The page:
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China's yuan sets another mark
Updated: 2005-08-02 07:26

Dealers, still trying to discern the many undisclosed details of the central bank's policy, took the currency's steady though marginal strengthening as evidence that the authorities were happy to allow progressively wider trading, Reuters said. 

Several said Beijing could stay on the sidelines as long as the yuan traded between 8.1016 and 8.1158 against the greenback -- 30 ticks above and below the range it has so far staked out, according to the Reuters.

"When the yuan hit the 8.1050 level, we saw numerous dollar buying orders, indicating that room for the yuan to rise much further would be limited right now," said a floor trader at a Chinese bank.

"The yuan should see some correction soon."

Muddled markets

Still, Beijing seemed to be quietly giving the yuan a longer leash, letting it move further from 8.11 per dollar, dealers said.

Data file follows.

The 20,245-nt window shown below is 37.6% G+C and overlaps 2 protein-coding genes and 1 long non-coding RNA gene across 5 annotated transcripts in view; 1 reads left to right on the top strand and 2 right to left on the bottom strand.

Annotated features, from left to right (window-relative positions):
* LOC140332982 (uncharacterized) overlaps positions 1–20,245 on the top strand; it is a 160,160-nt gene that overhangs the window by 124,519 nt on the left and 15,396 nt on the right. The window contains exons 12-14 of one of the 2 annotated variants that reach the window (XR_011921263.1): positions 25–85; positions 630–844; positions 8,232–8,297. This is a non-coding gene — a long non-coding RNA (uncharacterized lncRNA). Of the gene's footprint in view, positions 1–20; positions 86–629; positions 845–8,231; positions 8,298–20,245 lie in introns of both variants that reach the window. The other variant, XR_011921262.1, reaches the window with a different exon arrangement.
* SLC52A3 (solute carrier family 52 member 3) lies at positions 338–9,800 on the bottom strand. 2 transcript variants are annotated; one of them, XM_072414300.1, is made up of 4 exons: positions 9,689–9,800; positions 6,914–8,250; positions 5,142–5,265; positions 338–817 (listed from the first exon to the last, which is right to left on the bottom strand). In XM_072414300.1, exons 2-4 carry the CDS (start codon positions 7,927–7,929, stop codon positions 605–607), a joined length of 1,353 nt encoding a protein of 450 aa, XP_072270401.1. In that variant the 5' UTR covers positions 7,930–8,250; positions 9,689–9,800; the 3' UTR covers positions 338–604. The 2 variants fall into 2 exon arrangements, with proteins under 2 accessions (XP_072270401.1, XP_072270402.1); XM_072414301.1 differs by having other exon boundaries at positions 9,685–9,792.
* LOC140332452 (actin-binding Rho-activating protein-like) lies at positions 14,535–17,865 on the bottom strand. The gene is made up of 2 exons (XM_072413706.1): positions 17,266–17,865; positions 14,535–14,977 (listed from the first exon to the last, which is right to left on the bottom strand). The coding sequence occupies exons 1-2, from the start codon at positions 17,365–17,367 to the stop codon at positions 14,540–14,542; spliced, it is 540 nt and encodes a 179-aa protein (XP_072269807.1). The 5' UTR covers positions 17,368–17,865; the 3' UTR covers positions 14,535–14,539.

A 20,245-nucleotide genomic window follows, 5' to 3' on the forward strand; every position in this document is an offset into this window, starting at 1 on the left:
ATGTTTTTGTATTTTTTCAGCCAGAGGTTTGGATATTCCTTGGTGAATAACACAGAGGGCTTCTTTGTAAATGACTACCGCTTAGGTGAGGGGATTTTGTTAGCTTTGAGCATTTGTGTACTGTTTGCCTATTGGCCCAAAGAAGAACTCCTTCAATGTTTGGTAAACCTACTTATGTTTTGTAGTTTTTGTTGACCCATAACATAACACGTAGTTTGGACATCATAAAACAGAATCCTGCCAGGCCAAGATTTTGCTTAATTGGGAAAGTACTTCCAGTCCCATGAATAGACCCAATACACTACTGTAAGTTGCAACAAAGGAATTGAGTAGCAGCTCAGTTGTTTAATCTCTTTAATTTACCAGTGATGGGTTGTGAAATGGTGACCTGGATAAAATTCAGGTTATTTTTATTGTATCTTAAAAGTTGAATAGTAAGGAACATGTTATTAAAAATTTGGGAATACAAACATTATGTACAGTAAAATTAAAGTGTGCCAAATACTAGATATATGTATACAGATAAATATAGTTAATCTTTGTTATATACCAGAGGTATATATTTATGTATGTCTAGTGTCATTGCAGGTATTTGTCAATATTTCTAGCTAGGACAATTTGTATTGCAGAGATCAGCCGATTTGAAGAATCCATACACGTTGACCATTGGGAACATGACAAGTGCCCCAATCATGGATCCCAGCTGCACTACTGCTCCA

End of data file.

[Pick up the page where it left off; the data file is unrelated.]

In letting the yuan trade higher and wider, the central bank appears to be taking deliberate baby steps towards the greater flexibility expected for its new system.

But the yuan has firmed only 0.07 percent since the revaluation. And while the daily range is much wider than the two or three ticks seen before the revaluation, it is still wafer thin by the standards of other currencies.

The central bank had been suspected of posting large quotes around 8.1050 against the dollar on Friday, but dealers said such quotes were not in evidence on Monday -- though plenty from market participants did appear, the Reuters said.

Central bank chief Zhou Xiaochuan said after the market closed on Friday that the yuan had begun normal floating, reflecting market supply and demand and changes in the exchange rates of major currencies in international markets.
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